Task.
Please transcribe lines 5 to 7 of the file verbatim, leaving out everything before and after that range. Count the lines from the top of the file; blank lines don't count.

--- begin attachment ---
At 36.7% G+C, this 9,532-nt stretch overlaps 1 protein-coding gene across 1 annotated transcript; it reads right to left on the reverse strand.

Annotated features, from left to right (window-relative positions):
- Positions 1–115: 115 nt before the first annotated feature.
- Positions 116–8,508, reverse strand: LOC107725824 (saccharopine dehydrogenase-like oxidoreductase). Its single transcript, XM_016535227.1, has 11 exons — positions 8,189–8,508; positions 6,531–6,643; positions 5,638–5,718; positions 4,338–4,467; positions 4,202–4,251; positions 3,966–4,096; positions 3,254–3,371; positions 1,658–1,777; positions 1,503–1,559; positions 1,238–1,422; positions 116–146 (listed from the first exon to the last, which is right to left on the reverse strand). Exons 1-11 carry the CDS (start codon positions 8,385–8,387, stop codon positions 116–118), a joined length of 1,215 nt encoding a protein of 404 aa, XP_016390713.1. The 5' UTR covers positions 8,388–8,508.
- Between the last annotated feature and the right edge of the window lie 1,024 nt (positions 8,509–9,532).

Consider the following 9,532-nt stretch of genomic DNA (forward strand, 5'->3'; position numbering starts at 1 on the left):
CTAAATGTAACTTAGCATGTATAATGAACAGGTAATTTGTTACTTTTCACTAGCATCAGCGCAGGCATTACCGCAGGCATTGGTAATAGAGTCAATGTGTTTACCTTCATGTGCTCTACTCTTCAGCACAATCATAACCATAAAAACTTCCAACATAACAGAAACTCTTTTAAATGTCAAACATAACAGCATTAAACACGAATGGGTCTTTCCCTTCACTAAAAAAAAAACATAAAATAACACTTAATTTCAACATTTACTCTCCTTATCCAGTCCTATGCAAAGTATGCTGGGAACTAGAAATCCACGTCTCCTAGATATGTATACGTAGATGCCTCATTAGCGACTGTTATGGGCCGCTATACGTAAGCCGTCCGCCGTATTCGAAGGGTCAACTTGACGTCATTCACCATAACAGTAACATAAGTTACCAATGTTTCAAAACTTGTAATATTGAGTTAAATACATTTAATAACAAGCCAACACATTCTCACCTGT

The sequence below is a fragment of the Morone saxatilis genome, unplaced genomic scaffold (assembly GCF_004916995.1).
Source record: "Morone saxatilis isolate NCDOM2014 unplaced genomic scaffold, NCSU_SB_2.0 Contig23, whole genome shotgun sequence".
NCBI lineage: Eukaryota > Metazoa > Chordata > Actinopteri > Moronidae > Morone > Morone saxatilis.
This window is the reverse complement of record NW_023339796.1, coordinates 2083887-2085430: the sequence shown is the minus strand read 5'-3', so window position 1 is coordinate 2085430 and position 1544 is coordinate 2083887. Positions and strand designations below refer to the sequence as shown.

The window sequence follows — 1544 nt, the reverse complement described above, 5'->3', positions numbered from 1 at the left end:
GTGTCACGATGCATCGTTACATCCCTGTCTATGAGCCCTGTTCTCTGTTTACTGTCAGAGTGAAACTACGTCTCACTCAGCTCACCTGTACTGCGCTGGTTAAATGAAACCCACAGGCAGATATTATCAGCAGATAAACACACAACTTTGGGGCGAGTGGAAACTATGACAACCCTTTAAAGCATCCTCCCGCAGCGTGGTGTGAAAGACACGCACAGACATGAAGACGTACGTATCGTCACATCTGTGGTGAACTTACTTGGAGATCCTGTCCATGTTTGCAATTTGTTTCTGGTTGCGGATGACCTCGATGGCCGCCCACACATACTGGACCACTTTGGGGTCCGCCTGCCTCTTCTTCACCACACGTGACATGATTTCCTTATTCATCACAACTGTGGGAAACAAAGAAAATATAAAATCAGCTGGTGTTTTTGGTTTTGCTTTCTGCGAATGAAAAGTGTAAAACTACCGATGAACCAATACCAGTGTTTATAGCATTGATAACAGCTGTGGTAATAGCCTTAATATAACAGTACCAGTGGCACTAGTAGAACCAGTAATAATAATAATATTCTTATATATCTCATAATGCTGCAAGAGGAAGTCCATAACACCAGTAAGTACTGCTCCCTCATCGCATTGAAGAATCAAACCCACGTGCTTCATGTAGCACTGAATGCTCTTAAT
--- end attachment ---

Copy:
- Between the last annotated feature and the right edge of the window lie 1,024 nt (positions 8,509–9,532).

Consider the following 9,532-nt stretch of genomic DNA (forward strand, 5'->3'; position numbering starts at 1 on the left):
CTAAATGTAACTTAGCATGTATAATGAACAGGTAATTTGTTACTTTTCACTAGCATCAGCGCAGGCATTACCGCAGGCATTGGTAATAGAGTCAATGTGTTTACCTTCATGTGCTCTACTCTTCAGCACAATCATAACCATAAAAACTTCCAACATAACAGAAACTCTTTTAAATGTCAAACATAACAGCATTAAACACGAATGGGTCTTTCCCTTCACTAAAAAAAAAACATAAAATAACACTTAATTTCAACATTTACTCTCCTTATCCAGTCCTATGCAAAGTATGCTGGGAACTAGAAATCCACGTCTCCTAGATATGTATACGTAGATGCCTCATTAGCGACTGTTATGGGCCGCTATACGTAAGCCGTCCGCCGTATTCGAAGGGTCAACTTGACGTCATTCACCATAACAGTAACATAAGTTACCAATGTTTCAAAACTTGTAATATTGAGTTAAATACATTTAATAACAAGCCAACACATTCTCACCTGT